Surgical Site Infections
Health care in British Columbia and Canada continues to struggle with surgical site infections (SSI). Surgical site infection is the most common health care-associated infection among surgical patients.
U.S. literature confirms that 77%1 of patient deaths are reported to be related to infection, and infections result in 3.7 million excess hospital days and $1.6-3 billion in excess hospital costs per year.2,3
Despite advances in aseptic technique, antibiotic prophylaxis, and less invasive surgical techniques, healthcare associated infections (HAI) continue to complicate the recovery of many surgical patients.
International guideline setting bodies (NICE, SHEA, CDC, WHO, and relevant research literature published after these guidelines) have outlined the importance of implementing appropriate antibiotics prophylactically, antiseptic prophylaxis, hair removal, glucose control and perioperative normothermia to reduce surgical site infections.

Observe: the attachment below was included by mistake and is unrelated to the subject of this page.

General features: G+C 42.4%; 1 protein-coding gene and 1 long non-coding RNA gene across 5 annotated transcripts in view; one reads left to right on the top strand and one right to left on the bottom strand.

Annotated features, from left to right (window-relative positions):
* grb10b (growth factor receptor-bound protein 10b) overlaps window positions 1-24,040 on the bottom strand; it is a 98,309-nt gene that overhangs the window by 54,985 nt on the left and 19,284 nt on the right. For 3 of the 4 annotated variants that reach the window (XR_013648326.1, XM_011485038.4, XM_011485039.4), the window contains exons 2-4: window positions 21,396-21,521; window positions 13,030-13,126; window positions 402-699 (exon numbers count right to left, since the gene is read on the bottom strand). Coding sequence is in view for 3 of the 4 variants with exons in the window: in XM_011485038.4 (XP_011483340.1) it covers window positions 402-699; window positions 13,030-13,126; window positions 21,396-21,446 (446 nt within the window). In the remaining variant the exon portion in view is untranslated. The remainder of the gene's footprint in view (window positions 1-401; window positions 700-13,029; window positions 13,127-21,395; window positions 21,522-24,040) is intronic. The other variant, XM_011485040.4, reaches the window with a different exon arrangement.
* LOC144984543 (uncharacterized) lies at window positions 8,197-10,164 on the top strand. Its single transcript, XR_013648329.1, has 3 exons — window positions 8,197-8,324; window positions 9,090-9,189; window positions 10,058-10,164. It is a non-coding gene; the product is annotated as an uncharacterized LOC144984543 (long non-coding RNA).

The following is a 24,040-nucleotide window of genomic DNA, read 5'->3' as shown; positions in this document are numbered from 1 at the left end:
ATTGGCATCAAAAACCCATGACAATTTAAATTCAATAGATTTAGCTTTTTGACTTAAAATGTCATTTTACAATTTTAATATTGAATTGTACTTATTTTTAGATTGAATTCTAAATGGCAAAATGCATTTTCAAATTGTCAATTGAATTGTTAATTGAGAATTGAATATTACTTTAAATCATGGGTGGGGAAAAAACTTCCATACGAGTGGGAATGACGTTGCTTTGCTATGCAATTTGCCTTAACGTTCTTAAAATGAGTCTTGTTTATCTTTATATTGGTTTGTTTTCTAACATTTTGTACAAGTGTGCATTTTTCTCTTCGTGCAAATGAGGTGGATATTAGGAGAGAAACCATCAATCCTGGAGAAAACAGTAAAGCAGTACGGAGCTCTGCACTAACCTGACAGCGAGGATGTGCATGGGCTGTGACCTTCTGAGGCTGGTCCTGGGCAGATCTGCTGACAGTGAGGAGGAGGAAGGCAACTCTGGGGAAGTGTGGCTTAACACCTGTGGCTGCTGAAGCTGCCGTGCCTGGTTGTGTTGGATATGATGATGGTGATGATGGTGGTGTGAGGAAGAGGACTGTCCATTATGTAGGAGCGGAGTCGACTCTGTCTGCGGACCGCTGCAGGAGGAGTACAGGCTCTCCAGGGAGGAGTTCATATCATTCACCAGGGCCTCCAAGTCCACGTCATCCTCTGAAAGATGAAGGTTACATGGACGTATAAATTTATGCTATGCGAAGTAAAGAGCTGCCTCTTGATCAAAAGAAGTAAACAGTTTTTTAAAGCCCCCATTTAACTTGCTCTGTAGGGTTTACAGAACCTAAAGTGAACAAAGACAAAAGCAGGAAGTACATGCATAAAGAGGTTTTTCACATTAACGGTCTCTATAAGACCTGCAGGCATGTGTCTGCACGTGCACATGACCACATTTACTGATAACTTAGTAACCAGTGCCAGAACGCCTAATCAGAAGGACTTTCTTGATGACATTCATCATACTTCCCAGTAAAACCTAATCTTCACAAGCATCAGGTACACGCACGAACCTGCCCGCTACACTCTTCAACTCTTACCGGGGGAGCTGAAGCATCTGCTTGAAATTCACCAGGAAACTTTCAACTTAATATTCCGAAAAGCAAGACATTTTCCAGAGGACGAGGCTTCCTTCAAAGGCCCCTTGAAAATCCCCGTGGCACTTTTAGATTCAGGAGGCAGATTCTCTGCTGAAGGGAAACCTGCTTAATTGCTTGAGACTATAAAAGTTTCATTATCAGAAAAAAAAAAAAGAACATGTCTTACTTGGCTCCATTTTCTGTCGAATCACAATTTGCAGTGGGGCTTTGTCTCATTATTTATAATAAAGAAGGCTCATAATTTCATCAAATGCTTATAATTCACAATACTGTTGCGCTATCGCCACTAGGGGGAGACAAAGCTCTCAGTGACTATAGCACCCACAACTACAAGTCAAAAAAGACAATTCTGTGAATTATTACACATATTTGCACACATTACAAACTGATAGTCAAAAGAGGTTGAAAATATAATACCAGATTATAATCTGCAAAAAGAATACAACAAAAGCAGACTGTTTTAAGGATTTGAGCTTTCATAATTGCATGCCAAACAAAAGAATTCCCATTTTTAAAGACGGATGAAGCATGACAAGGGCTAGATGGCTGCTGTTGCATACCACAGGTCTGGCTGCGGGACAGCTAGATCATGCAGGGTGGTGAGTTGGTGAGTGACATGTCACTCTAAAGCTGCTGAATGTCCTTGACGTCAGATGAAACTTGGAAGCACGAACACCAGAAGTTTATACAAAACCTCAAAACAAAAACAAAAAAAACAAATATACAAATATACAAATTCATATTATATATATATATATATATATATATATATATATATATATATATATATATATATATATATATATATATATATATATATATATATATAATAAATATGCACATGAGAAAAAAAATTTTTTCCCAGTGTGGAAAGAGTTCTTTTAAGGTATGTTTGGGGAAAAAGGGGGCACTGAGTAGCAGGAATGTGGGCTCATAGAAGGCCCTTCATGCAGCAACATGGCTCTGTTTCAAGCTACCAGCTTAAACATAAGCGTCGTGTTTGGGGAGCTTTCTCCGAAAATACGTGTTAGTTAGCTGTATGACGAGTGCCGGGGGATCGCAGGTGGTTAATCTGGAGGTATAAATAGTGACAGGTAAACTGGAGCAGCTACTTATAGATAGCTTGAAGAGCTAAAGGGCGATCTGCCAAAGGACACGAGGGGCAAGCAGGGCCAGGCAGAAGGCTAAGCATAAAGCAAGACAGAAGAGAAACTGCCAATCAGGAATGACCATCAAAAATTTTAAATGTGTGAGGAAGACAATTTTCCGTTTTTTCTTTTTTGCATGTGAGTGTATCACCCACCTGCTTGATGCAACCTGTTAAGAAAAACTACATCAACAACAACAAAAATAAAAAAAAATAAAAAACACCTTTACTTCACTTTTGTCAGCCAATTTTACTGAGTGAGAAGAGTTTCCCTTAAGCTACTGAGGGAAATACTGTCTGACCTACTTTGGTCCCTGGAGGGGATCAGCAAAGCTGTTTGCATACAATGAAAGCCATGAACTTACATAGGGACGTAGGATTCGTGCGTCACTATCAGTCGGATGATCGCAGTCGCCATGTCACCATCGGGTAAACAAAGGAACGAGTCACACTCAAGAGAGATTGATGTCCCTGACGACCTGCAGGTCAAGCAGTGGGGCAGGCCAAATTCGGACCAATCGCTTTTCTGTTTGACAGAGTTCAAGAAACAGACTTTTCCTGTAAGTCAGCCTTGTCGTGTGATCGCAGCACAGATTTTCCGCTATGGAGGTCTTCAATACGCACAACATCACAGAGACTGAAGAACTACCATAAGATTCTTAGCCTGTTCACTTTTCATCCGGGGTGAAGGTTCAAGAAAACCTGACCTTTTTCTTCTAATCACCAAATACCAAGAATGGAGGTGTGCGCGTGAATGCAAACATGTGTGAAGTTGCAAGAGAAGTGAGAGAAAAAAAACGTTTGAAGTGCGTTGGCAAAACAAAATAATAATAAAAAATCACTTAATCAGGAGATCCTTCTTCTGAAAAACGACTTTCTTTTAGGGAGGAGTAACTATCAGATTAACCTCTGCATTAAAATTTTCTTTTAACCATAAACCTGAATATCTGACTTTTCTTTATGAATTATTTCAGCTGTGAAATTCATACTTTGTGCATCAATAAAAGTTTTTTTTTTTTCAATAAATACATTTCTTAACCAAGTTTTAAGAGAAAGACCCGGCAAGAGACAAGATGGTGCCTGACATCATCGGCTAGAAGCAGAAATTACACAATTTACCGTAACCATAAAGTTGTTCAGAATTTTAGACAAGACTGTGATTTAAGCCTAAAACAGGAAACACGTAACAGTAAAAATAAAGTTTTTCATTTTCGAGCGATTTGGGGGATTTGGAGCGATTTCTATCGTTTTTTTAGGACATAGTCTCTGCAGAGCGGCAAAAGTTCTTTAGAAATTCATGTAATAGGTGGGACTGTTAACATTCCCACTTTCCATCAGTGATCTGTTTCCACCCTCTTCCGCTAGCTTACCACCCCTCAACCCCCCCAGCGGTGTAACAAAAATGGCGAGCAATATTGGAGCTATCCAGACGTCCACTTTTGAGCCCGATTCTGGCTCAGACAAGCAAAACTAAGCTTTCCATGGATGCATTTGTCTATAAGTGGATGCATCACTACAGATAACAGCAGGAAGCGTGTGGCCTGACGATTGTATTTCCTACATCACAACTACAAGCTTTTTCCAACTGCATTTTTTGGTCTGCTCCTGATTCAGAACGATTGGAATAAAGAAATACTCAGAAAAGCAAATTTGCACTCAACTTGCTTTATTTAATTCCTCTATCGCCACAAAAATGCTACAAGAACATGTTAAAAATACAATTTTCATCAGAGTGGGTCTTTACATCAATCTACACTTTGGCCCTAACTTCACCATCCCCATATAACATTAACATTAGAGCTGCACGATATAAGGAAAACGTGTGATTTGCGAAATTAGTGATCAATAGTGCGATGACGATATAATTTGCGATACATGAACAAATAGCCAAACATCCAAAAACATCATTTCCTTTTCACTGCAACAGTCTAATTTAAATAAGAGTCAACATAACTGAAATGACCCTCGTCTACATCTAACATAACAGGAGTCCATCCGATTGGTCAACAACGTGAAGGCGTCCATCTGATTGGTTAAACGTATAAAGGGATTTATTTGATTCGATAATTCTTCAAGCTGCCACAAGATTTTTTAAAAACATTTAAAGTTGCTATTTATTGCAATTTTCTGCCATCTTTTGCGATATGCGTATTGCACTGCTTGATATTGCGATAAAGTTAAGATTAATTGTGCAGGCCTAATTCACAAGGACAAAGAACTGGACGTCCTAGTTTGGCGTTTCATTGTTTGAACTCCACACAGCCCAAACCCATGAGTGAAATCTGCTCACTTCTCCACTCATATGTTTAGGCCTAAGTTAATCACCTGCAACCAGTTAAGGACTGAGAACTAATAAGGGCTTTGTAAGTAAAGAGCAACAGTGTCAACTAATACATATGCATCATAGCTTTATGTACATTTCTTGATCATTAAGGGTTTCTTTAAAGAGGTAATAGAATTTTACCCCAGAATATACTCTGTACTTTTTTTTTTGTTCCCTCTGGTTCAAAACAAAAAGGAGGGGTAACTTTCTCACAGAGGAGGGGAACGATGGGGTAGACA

Despite large-scale awareness campaigns in both Canada and the U.S. (Safer Healthcare Now!, Institute for Healthcare Improvement, Surgical Care Improvement Program and Surgical Care Outcomes Assessment Program), along with Accreditation Canada’s guidelines stipulating antibiotic timing and tracking SSI, generalized uptake varies greatly among our health care institutions.
The Clinical Care Management initiative has outlined a clear commitment to improved patient care and a reduction in surgical site infections. There are currently 22 hospitals in British Columbia participating in a rigorous, outcome-based, risk-adjusted measurement platform; however, many smaller sites are not part of this program. Despite this, all hospitals have responsibility to implement antibiotic timing and tracking of SSI rates. Note that the measurement aspect will only focus on antibiotic timing and SSI rates.
There are other variables, beyond these four care components, which may affect SSI rates, such as: OR staff scrubbing technique, OR doors opening/closing, air quality, nutrition, and perioperative hyperoxia.
Click HERE for the Surgical Site Infection Backgrounder
Click HERE for the Surgical Clinical Expert Group